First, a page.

Anthony Marx is set to become the president of the New York Public Library. And I like the way he thinks:
In his 2003 inaugural address [as president of Amherst College], Mr. Marx — quoting from a speech President John F. Kennedy had given at Amherst — asked, “What good is a private college unless it is serving a great national purpose?”
On Sunday, Mr. Marx presided over his final Amherst graduation. […] And he can point to some impressive successes at Amherst.
More than 22 percent of students now receive federal Pell Grants (a rough approximation of how many are in the bottom half of the nation’s income distribution). In 2005, only 13 percent did. Over the same period, other elite colleges have also been doing more to recruit low- and middle-income students, and they have made some progress.
It is tempting, then, to point to all these changes and proclaim that elite higher education is at long last a meritocracy. But Mr. Marx doesn’t buy it. If anything, he worries, the progress has the potential to distract people from how troubling the situation remains. […]
“We claim to be part of the American dream and of a system based on merit and opportunity and talent,” Mr. Marx says. “Yet if at the top places, two-thirds of the students come from the top quartile and only 5 percent come from the bottom quartile, then we are actually part of the problem of the growing economic divide rather than part of the solution.”
Equal access to education truly seems to be a consistent priority with Marx, who laid out his philosophy in the abovementioned inaugural address:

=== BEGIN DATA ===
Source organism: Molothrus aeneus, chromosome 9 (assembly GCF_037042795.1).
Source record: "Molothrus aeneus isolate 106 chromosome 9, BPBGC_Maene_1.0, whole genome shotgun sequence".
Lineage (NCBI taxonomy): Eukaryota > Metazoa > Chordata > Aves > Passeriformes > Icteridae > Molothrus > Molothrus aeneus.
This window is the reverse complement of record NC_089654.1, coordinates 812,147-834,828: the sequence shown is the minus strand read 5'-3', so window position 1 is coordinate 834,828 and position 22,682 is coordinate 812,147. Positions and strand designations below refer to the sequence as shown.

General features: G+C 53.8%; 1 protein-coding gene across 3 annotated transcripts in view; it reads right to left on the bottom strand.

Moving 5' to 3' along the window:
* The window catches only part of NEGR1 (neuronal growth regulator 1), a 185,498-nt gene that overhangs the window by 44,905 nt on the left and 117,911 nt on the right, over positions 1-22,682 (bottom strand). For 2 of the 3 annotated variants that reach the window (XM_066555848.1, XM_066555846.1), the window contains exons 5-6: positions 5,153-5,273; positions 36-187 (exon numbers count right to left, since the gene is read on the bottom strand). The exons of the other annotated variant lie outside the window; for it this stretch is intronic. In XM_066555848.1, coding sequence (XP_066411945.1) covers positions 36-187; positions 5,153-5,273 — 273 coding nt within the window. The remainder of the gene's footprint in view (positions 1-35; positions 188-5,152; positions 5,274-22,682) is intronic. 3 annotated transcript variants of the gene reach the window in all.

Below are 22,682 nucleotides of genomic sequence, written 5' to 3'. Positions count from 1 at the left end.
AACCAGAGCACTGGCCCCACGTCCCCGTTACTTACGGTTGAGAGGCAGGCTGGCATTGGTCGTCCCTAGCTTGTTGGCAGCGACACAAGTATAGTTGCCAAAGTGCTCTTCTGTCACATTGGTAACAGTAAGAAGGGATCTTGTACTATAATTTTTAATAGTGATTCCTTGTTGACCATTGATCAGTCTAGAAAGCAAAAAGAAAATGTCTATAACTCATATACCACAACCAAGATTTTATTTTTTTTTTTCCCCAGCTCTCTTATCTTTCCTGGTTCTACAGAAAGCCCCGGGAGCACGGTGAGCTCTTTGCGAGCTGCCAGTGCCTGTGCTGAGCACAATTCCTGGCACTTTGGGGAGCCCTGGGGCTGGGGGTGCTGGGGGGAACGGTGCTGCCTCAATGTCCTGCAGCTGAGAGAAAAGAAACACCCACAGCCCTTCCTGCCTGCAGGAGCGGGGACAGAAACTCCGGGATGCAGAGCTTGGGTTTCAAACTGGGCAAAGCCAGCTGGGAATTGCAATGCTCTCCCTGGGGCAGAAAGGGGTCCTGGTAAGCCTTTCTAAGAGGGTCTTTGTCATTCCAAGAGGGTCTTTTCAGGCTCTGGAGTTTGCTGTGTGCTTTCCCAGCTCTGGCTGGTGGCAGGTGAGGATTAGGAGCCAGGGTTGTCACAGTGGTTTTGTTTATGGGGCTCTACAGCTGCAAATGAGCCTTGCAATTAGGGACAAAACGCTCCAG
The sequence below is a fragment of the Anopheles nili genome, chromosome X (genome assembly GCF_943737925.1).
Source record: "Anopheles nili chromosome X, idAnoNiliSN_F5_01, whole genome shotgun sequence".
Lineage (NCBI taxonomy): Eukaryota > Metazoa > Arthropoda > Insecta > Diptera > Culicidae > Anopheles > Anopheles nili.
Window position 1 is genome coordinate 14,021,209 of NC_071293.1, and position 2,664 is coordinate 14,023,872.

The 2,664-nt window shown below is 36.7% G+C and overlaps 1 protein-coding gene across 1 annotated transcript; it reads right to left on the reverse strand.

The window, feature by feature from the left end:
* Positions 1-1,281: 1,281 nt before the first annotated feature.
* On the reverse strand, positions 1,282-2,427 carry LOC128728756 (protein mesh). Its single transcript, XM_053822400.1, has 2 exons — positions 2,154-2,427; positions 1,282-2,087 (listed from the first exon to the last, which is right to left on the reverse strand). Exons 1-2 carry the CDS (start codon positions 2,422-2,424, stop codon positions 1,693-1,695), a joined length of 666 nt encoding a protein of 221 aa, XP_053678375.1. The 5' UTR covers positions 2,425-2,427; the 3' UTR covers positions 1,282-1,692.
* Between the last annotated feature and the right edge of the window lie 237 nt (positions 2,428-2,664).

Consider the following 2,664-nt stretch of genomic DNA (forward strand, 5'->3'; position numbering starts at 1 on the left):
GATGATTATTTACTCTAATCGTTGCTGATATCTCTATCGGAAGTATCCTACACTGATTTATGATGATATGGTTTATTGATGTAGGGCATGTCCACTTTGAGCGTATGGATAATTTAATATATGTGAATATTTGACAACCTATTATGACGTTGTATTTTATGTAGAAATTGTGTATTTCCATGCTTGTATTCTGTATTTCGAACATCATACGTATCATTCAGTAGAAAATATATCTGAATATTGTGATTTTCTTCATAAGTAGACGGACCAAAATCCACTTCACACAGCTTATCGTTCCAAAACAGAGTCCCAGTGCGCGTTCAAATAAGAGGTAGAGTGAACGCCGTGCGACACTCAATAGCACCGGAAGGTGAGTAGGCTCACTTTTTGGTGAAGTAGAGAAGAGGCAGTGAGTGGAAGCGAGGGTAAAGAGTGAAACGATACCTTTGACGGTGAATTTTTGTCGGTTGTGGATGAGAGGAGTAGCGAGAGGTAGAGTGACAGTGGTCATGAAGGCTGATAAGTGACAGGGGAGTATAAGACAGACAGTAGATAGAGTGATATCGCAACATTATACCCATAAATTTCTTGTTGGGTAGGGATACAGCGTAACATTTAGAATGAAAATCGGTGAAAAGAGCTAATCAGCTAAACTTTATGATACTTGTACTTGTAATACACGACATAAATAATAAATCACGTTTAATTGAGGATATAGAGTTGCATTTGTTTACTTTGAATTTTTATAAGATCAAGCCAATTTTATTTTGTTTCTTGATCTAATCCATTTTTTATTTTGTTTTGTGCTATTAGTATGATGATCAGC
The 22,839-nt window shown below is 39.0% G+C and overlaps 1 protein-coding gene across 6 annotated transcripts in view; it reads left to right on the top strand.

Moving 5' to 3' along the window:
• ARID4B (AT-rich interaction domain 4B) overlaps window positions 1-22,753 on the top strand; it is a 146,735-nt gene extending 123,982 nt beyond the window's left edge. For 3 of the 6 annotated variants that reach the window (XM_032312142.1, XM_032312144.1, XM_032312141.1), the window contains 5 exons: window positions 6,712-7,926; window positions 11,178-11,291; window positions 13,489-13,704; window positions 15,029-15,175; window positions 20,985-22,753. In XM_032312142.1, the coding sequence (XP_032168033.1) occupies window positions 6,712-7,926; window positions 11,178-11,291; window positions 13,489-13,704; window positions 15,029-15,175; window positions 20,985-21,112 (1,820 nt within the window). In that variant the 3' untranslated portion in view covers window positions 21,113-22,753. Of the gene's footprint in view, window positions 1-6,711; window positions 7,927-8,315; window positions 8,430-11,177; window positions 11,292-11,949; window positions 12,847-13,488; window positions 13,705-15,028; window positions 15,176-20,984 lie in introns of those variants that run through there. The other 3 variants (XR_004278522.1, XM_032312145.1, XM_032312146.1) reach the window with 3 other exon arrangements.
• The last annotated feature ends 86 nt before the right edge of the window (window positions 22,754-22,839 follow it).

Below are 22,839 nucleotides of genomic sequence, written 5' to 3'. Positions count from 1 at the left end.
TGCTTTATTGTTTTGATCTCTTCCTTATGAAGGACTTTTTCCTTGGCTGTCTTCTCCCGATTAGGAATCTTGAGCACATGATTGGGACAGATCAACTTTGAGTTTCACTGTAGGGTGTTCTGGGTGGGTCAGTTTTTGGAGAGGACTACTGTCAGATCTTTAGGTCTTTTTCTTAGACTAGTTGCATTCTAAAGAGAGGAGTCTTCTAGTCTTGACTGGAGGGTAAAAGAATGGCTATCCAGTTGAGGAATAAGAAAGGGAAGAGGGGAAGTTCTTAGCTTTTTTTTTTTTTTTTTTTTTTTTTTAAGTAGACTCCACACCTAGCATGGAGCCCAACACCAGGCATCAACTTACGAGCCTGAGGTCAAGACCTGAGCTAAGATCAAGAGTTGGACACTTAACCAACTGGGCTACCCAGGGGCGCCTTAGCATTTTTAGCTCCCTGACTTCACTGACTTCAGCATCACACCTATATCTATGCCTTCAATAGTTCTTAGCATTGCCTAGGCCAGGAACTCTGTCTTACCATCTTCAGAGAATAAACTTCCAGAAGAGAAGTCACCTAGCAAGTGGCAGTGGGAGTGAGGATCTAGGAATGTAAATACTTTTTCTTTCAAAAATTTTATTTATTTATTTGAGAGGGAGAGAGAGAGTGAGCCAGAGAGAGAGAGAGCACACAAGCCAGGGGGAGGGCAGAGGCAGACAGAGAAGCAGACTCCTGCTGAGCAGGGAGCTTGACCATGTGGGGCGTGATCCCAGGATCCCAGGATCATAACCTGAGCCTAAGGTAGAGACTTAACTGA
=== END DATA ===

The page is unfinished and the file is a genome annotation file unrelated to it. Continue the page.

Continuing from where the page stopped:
Today we hear invoked across the land certain truths. Truths are precious when based on critical examination or as part of an unfulfillable search. But truths asserted as doctrine and ideology are divisive. Such dogmas will never protect us for long. Nor should we be protected by them, for such protection stands in the way of thinking.
Many of these threats to our liberty leave us — as I am left — to reflect on the word “we.” It is a powerful word; the most powerful word in politics, for it defines the scope of our solidarity, our sympathy and obligation. It is the first word of our constitution, though even that document faltered in incorporating women and those of African descent within that founding “we.” In our society, those not immediately present have too often been forgotten or left out, unseen over the hills, not part of our privilege. Who is considered worth educating has too often been circumscribed. We have too often constrained who is considered capable of deliberating on truth.
We have sometimes fallen short in meeting our ideals, here and in America. But now we face the staggering challenge to expand those ideals to the world. The “we” continues to expand, as it has done for a half millennium or more. We are pressed to enlarge our engagement and compassion faster than our minds and our institutions may seem capable of envisioning. […]
It is the enlightenment ideal that all can learn and participate.
Indeed. Here’s hoping that Marx’s leadership turns the Library into an even more transformative force for equal access to knowledge and opportunity — for expanding the circle of “we.”
(Photo by Jonathan Blanc/NYPL)